However, the course does get a little jammed up in the evening, as it allows walkers, but you just need to be patient. If you want to bypass them, most of them are quite courteous and would allow you to go through, I suppose.

Fairways (2/5)

The fairways were functional, but bore some grief in terms of bald patches, sandy areas, and uneven cutting of the grass. Also, the infamous buggy tracks thanks to allowing buggies onto the fairway. It wasn’t as bad as some of the hellish fairways encountered in this never ending journey to unveil the truth about golf courses behind all the fancy write ups on rolling meadows and come rain and shine drivel. The fairways definitely could be improved, starting with more grass needed in most areas. Sometimes, it’s as if every where my ball landed on the fairway (which, due to my crap driving, isn’t very often), the ball is found in a divot. Except it’s not a divot. Just bare patches sprinkled all over this rolling verdant meadow of greens that causes the birds to break out into song to interrupt the peace and the tranquility of the lakes setting off the plays of light. See how stupid it is to write in such a manner?

Greens (3/5)

The front nine greens were in a bad bad condition. Some of the greens were being sanded, but the difference is that these are under maintenance, and it isn’t the norm on other greens, so it’s unfair to judge the greens by the greens being maintained. The back nine greens were much better, and although playing a little slow, still showed that with proper care and maintenance, the greens would work out fine. There is a fair bit of variation in the greens, in terms of sizes, but contour wise and challenge wise, the greens remain a little short of it. So, whatever was written about the contoured greens baffling the most seasoned golfer is almost perfect BS. I am not a seasoned golfer and my game actually suck, but I still managed a respectable 31 putts and only 3 putted one hole.

Rough (2/5)

Compared to the well maintained Cinta Sayang, Permaipura’s rough falls short. Bunkers are not exactly well maintained, and especially the primary rough, strewn with leaves that has not been cleared since the day of Noah. It’s not too difficult to hit from the rough though, as it’s cut pretty generously. In fact half of the pars I made only came from the fairway, while the others were chunked out of the rough (or sand).

Aesthetics (2/5)

Permaipura isn’t what you’d term a very memorable or picturesque course. Landscaping is almost non existent, unless you consider golfers duffing their 8 irons and taking out tons of dirt in the process as landscaping. The course resembles a little bit of Kundang Lakes, or Kulim, where the designer, I suppose, focused more on just cutting fairways across jungles and plantation area and forgot about beautifying the whole place. Elevation wise, Permaipura is as flat as can be, without much vantage points to see the advertised meadows as far as the eye can see. I’m a little biased against the aesthetics, because from the description of the website you’d think this course is the heaven’s gift to earth, and God also would love to tee off here. Come on, seriously.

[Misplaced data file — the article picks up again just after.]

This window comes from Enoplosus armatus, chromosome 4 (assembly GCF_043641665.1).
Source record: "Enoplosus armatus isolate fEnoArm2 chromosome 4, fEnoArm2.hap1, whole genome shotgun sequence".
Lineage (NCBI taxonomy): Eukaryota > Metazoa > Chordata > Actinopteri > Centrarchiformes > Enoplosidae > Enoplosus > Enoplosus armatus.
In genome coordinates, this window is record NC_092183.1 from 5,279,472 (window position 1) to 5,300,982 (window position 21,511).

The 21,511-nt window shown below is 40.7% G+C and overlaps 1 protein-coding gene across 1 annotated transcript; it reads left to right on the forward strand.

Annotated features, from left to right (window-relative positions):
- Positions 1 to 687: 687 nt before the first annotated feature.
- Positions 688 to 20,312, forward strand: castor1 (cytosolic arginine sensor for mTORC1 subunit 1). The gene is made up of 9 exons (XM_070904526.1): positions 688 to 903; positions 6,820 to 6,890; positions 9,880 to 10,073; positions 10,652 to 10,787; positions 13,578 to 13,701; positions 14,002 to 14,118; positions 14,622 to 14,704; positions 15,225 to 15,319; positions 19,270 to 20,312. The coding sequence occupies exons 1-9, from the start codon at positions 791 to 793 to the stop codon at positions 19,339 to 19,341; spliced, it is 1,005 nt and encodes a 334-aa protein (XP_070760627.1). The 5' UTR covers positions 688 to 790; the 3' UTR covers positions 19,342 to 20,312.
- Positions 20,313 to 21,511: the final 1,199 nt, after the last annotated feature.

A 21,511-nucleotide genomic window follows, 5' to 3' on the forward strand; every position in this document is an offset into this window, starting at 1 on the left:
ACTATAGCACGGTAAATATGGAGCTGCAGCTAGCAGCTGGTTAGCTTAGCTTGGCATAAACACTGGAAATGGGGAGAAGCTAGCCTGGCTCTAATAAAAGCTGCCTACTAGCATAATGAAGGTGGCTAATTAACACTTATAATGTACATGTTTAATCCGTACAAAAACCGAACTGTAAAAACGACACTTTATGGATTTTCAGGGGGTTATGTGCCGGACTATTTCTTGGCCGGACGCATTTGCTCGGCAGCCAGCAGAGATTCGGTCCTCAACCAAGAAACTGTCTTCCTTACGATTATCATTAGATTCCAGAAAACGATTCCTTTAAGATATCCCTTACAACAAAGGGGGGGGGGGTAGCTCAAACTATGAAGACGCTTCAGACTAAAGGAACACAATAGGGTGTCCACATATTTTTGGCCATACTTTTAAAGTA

However, one thing about Permaipura: it sets up easy.

Fun Factor (4/5)

There’s a new name of this course: Par-maipura. Funky eh? Because you will be loaded with a lot a lot a lot of par opportunity, which comes to show that fun isn’t in struggling on long and challenging courses. Fun, for hackers, would be to play in courses that makes us feel better about our epileptic swings, and gives us the much needed encouragement to proceed hacking this game in the future.

Here you have it: Par-maipura is the MOTHER of all Ginnifer Courses.

If you think Bukit Kemuning has the largest fairways ever and the most generous areas of bailout ever, you ain’t seen Par-maipura yet. It doesn’t look that way from the onset. Hole 1 is a tricky little beast because a good tee shot might land you in the bunker and from there, you need to navigate through a drain fronting the green. Hole 2 opens up with a good shot on the left of the fairway while the 4th has a narrow tee shot that opens to a generous landing area.